Skills shortages loom in western Canada
Calgary, AB -- Canada's four western provinces are facing a skilled labour shortage, according to two reports relea...
Calgary, AB — Canada’s four western provinces are facing a skilled labour shortage, according to two reports released by the Canada West Foundation on May 19, 2004.
A recent survey, Willing and Able: The Problem of Skills Shortages in Western Canada, by Canada West chief economist Todd Hirsch, policy analyst Ben Brunnen and intern Kristina Molin, focuses on the impact of skills shortages on the western economy as a whole by assessing recent economic developments in the West and analyzing survey data, government publications and industry reports on skills shortages in Canada.
In general, the authors found, there is mounting evidence to suggest a growing problem with skills shortages in certain sectors and certain regions of western Canada.
Questionnaire responses from 76 industry associations across the West present a snapshot of the regional skills gap: 62 associations have indicated that skills shortages exist in the current labour market, and 73 associations expect shortages to exist over the next five years.
These shortages are the most acute in the health care and the skilled trades occupations (especially in rural and remote areas). This is supported by the unemployment rates for these specific industries, as well as by the findings of several government and industry reports.
Provincially, labour markets are particularly tight in Saskatchewan and Manitoba not because of robust economic growth, but rather due largely to high rates of labour out-migration among young, skilled workers. In Alberta and B.C., skilled labour is scarce for other reasons: the Alberta energy sector will continue to draw upon the skilled labour pool over the coming years, and the 2010 Winter Olympics in B.C. have been forecasted to create as many as 132,000 local jobs between 2003 and 2015.
The problem of skills shortages, the authors found, seems to be intimately tied to the state of post-secondary education in the West. Both the industry association responses and the literature findings indicate that although post-secondary training programs exist for many of the occupations experiencing shortages, a variety of deficiencies exist at the post-secondary level. These deficiencies include too few educational placements for students; a lack of adequate training equipment/financial resources at post-secondary institutions; differential provincial recognition standards; and the quality of the education received being insufficient for employment in the industry.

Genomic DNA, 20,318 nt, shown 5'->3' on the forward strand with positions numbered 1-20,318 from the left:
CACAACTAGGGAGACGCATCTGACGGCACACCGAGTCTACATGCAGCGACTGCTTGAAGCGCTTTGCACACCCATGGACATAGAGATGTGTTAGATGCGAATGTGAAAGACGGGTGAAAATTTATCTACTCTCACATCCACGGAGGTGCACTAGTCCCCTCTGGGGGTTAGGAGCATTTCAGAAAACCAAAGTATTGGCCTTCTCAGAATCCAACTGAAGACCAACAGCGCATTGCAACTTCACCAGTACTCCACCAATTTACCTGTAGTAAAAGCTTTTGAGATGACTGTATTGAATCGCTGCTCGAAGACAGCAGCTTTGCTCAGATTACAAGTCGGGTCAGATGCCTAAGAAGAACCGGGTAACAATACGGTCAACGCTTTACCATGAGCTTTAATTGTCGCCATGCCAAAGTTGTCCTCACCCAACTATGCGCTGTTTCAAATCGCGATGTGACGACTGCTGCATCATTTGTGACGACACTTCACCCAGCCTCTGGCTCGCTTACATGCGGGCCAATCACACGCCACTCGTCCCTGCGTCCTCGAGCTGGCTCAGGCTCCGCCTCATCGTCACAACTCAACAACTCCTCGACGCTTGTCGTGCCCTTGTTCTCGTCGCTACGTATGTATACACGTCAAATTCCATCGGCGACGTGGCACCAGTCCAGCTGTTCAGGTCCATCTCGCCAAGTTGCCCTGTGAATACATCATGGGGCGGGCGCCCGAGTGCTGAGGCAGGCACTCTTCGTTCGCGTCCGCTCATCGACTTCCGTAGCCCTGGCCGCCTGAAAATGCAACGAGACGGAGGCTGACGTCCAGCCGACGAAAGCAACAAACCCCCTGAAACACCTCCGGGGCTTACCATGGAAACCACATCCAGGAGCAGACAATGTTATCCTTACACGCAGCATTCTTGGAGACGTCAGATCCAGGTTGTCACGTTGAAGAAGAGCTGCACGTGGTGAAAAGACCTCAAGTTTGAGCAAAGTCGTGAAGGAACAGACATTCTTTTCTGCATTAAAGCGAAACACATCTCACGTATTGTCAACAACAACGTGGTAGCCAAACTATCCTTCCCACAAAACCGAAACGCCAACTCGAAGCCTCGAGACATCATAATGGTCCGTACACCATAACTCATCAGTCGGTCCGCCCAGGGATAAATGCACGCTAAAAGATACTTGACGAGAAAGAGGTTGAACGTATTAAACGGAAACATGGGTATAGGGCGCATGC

The authors maintain that effective regional labour strategies must be implemented to avert a serious labour crunch over the coming decade. Many initiatives, they said, are already underway by various levels of government and industry to understand the linkages between training and employment. But, to ensure that the willing are in fact the able, much more needs to be done in coordinating the private sector, the governments that largely oversee post-secondary education, and the partnerships between the two in training and hiring workers.
Another recent survey, Looking West 2004, found that skilled labour is clearly a priority to western Canadians:70.8% of westerners feel ensuring skilled labour is a high priority for long-term provincial prosperity and quality of life, and 23.0% state it is a medium priority. Only one in 20 stated that ensuring skilled labour was a low priority (4.6%) or not a priority (1.1%).
However, while skilled labour is widely seen as a high priority, there is somewhat lower support for improving post-secondary education: 58.6% of westerners feel it is a high priority, and 31.7% feel it is a medium priority. Almost one in ten feels it is either a low priority (7.6%) or not a priority (1.4%).
One possible explanation for this gap, Canada West director of research Dr. Loleen Berdahl said, is that westerners feel that their post-secondary system is doing a good enough job, and therefore needs little improvement.
The Looking West 2004 survey was conducted between Jan. 7 and Feb. 5, 2004. It asked 800 people in each of the western provinces, for a total of 3,200, to rate 13 issues as high, medium, low or no priorities.
The Canada West Foundation is an independent, non-partisan, non-profit institute dedicated to the production and dissemination of objective research for informed public debate, and initiatives for active citizen engagement in Canada’s public policy process.
For more information on the studies the group conducts, visit www.cwf.ca.